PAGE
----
Ruth Morrisson aka inkstainedruth


"It's very nice, but frankly, when I signed that list for a P-51, what I had in mind was a fountain pen."

#31 Sasha Royale

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Posted 01 June 2016 - 00:07

A Rapidiograph drawing pen does not normally use the fountain pen nib, with feed and veins to be clogged.  Such a pen allows access to the various art inks, that might be suitable.  Although Rapidiograph pens are no longer widely available, can anyone offer information on similar, contemporary pens ?  


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#32 white_lotus

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Posted 01 June 2016 - 02:23

Radiograph pens are available at Dick Blick, along with other brands of technical pens.

 

http://www.dickblick...technical/pens/



#33 Laured

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Posted 01 June 2016 - 02:35

I think there is a breaking point. My Noodler's Heart of Darkness is a lot better than my cheap Jinhao cartridges. They both have hard starts if not used for a few days though. 



#34 Amirography

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Posted 01 June 2016 - 10:22

Oh my god! How amazing is that! I've seen A LOT of "which black ink" topics here, but it manages to never ever get old, apparantly. :))

 

I see a lot of aurora and noodler's fan here. I love to try one. I hope one day I find them here.

 

 

A few days have passed and I'm still in love with my pelikan brilliant black ink. It just works awesomely! To be honest, I rarely had a good experience with other products of pelikan. They are usually considered low end here. But the black ink was just amazing. I love it!



#35 DustyR

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Posted 01 June 2016 - 14:12

Two things:  Here in the US, Pelikan BB isn't the cheapest black ink, and is less common in stores than either Quink or Skrip.  Second, the Pelikan inks have always been a good product, IMO.  I like them better than the Slovenian and Chinese inks I've tried, which are cheaper.



#36 inkstainedruth

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Posted 01 June 2016 - 14:50

Two things:  Here in the US, Pelikan BB isn't the cheapest black ink, and is less common in stores than either Quink or Skrip.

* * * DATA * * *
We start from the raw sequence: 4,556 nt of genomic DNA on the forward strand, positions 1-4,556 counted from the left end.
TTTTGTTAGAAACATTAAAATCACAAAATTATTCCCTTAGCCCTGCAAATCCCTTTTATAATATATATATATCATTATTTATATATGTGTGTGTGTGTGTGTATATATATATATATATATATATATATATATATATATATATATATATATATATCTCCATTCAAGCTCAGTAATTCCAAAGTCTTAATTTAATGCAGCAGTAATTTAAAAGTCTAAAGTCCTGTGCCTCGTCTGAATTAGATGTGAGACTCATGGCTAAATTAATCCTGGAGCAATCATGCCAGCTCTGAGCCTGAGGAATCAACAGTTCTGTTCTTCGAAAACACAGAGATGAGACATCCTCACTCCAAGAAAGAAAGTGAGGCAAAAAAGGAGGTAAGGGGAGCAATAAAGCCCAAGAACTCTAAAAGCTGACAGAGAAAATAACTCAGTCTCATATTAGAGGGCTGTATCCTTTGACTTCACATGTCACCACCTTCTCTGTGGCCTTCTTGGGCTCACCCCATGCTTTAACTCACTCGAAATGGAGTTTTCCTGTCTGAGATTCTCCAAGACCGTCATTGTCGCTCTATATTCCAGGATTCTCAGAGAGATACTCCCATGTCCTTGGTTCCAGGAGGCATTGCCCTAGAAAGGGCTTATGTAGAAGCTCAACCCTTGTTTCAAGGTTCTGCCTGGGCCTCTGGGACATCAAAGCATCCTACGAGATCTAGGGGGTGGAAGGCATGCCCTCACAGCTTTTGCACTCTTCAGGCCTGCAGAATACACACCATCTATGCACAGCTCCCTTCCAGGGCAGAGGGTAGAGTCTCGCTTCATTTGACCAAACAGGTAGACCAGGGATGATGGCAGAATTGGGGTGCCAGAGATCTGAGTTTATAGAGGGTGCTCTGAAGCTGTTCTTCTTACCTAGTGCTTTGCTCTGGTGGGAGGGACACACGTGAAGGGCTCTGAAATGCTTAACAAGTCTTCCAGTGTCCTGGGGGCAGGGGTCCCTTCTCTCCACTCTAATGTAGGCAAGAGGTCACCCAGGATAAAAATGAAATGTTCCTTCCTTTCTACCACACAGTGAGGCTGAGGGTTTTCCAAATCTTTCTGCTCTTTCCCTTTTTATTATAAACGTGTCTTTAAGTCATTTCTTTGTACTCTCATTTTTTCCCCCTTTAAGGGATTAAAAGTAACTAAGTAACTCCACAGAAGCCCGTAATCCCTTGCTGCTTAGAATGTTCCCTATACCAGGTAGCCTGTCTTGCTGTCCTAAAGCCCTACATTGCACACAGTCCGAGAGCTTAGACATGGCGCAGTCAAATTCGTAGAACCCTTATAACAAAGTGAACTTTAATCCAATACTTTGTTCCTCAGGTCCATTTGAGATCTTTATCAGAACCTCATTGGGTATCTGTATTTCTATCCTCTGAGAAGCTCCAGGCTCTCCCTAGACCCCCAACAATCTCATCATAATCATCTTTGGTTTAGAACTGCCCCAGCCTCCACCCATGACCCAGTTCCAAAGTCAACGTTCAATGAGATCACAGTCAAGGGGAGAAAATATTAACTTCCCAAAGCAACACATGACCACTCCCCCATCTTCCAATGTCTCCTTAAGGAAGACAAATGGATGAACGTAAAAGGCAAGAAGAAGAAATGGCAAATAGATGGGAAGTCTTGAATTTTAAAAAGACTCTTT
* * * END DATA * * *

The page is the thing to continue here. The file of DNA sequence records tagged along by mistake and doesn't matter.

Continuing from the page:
True, but I got a bottle of it in the Prizm Art section of my local Pat Catan's craft store (I just wish they carried other colors besides Brilliant Black).  And I got a small bottle of Pelikan Fount India in another local-ish art supply (which mostly does NOT carry FP ink or pens, but does stock Pilot Parallels; and also has a decent selection of notebooks, including both Rhodia and Leuchtturm 1917).

Ruth Morrisson aka inkstainedruth

 

ETA: @Amirography -- For someone who doesn't use black ink a whole lot, I seem to have an awful lot of it.  Agreement on Brilliant Black (which was more water resistant than I expected).  I also really like Heart of Darkness (a LOT).  Still trying to make up my mind about Iroshihzuku Take-sumi.  Which isn't as super black as some brands, but has this weird sort of almost tactile look to it on the page -- it's really a nice ink but I'm not sure I use black inks enough to spring for something that expensive, especially when HoD is pretty water resistant/waterproof.


Edited by inkstainedruth, 01 June 2016 - 15:02.

"It's very nice, but frankly, when I signed that list for a P-51, what I had in mind was a fountain pen."

#37 Christina

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Posted 01 June 2016 - 15:32

I have read good things about MB Permanent Black- have not tried it personally. Perhaps someone here could speak to it? Looking at the pricing it would cost about as much as Kiwa Guro (roughly) I may just need to go the ink sample route... though I ought to clear out some that I have in my possession before I grab any more!


- The poster formerly known as HollyGolightly


#38 SenZen

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Posted 01 June 2016 - 19:55

I used what was available, Waterman and Pelikan, but they looked more grey than black; J Herbin Perle Noire is such a deep black it's scary.


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#39 CS388

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Posted 17 June 2016 - 01:02

I used what was available, Waterman and Pelikan, but they looked more grey than black; J Herbin Perle Noire is such a deep black it's scary.

 

Surprised to hear this. I've always had good deep results from Waterman's black.

It's actually one of my favourite blacks - and fits in with the OP's pricing theory, too.

Never tried the J Herbin Perle Noir, but I like the sound of it. May have to pick up a bottle

 

On the other side of things, I like the Old Manhattan - and it is very black. But, I find Heart of darkness equally as satisfying, in the black stakes.

I still use MB Mystery Black, because I have a couple of bottles and I'm also fond of Diamine Registrar's ink, too - but, again, Waterman's is my go-to black ink for everyday use.

 

Thanks.



#40 Witsius

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Posted 17 June 2016 - 05:35

I'm a real fan of black ink.  I have Noodler's, Pelikan, and Aurora.  I like them all.  Aurora is clearly the darkest followed by Pelikan and finally Noodler's.  While Noodler's is totally waterproof and fade proof, it can smudge on certain papers.  I've never had Aurora smudge, even coming out of my very wet Pelikan.  

 

For what it's worth, while Pelikan and Aurora aren't waterproof, they do have an impressive level of water resistance.  Water will lift a little ink off the page, a spill won't eradicate what you've written.  

 

While Pelikan is a great bargain, you get a ton of ink for the money with Noodler's.  $12.50 gets you a 90ml bottle filled to the tippy-top.  I bought a new bottle last week end at a local brick and mortar store, and I've filled three pens with it, and the bottle is still filled up into the neck.

 

I'd love to try Heart of Darkness sometime.    


Edited by Witsius, 17 June 2016 - 05:37.